Immigration
"Berrien County, Michigan, USA"
The Early Years


They came by ship from across the seas; and sometimes, first landing in Nova Scotia or Canada, they arrived by boats, horseback and/or wagons to get to a promised land. Between 1820 and 1892 (before Ellis Island opened), there were over 11 million immigrants looking for a place to put down roots and call their own.
CastleGarden.org has a great research site.

Many immigrants settled in regions that reminded them of their homelands, whether it it be the landscape or the climate. Others would momentarily stay at the first place they landed, and then move on to where U.S. territories gave promises and offerings of low land prices for their own. States and "wanna be states" [territories] often offered incentives to get a larger population within the area; so in turn they could gain access to stronger voting rights, or would be qualified for statehood.

In numerous cases, whole families came to escape unfavorable conditions in old homelands; with initially one family member coming over to settle his "piece of paradise". He would then send for his family. Letters were written to family and friends telling them of this new and promising land, at which time those waiting would follow. Whole villages might have the greatest portion of their inhabitants related by family or friendship; thus, churches and schools were based on the practices of belief they had lived by in the old country.

Becomming a Citizen:
There were two forms that an immigrant would register for when seeking citizenship. (Note- wives normally didn't have to register) This is long before women got the vote..etc. Once they married and husband was a citizen, they were also considered to be a citizen.

Declaration of Intent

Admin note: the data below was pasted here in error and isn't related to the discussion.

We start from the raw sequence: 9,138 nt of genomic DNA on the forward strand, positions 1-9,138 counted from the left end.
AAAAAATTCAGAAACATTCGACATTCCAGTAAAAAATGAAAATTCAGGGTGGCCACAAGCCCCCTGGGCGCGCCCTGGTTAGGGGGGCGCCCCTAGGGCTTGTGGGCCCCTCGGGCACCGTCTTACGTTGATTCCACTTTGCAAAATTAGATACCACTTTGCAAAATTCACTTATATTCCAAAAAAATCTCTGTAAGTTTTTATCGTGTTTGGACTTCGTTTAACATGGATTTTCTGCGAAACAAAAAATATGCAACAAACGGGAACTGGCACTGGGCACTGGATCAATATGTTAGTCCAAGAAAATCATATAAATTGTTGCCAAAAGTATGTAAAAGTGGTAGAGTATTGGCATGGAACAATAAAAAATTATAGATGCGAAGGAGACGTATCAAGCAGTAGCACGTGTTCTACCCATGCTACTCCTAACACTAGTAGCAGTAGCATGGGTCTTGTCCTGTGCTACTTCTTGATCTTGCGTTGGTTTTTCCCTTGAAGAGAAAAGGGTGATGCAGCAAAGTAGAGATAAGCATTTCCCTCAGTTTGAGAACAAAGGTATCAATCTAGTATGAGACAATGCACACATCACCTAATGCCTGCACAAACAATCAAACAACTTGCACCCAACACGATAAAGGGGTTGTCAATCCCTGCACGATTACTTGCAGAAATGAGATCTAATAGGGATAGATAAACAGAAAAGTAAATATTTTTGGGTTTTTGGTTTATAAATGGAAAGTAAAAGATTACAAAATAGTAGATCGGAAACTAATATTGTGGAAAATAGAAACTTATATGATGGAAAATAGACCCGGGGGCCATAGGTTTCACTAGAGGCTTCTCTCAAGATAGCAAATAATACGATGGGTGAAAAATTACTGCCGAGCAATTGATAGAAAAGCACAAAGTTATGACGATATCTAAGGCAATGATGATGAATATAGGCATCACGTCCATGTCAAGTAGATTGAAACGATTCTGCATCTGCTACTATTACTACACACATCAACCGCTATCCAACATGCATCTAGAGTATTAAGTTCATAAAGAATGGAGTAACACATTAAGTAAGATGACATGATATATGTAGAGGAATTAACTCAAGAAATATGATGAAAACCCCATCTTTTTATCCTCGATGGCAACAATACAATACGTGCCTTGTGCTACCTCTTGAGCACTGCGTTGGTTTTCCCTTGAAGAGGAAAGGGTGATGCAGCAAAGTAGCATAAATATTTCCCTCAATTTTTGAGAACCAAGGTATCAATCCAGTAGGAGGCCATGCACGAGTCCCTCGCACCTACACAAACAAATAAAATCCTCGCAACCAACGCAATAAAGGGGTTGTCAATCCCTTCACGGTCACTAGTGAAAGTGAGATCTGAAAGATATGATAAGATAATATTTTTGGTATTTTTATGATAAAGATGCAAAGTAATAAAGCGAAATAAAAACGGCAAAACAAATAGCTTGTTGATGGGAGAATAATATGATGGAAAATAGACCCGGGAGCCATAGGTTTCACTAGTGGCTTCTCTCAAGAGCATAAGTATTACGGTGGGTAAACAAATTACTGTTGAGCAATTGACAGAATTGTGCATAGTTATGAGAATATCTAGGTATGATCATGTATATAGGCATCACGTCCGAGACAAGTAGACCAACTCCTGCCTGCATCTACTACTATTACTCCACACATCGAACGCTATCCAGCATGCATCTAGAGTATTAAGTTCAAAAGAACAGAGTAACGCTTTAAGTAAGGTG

This was a document that a prospective US citizen would fill out with the local government officials. This declared that intentions were honorable and plans were in motion for becoming a Citizen of the United States. In the early days of immigration, this was the final step that some ever filled out as there weren't any laws enforcing Naturalization.
Most of these were quite simple forms and might not show the county or state within a county that the immigrant had departed from. It might just show: Germany, Ireland or England etc.

Naturalization Citizenship 

This was the final step in becoming a United States Citizen. The same guidelines, processes and regulations that are in existence today were not in effect in the 18th and 19th centuries. Normally a couple of law biding citizens of that county would attest for the candidate and it would be stated that he had lived in the area for at least one year; and took an Oath of Allegiance to the United States of America in said county and state of residence.

Naturalization Definitions on Census Reports
AL - Born abroad, and has taken no steps toward becoming an American citizen. = ALIEN
Pa - Declared intention to become an American Citizen and has taken out his "first" papers. = Papers
Na - Has become a full citizen by taking out second or final papers of naturalization -NATURALIZED

Examples
Below are examples of the Declartion of Intent, Naturalization and an Index of Declaration of Intent and Naturalization
Examples sent to us by William Brackett
For a larger view, click on image

John Bunbury
Declaration of Intent
Declaration
George Cain
Declartion of Intent
Declaration
Patrick Fitzgerald
Declaration of Intent
Declaration
Christian Boile
Declaration of Intent
Naturalized

George Cain
Naturalization (Citizenship) pg 1
Citizenship
George Cain
Naturalization (Citizenship) pg 2
Page 2
John Bunbury
Naturalization pg 1
Naturalization
John Bunbury
Naturalization pg 2
citizen

Index to Declaration of Intent & Naturalization
Page 1
index
Index to Declaration of Intent & Naturalization
Page 2
Index

Other Link(s) for Researching
National Archives, - Great Lakes Region

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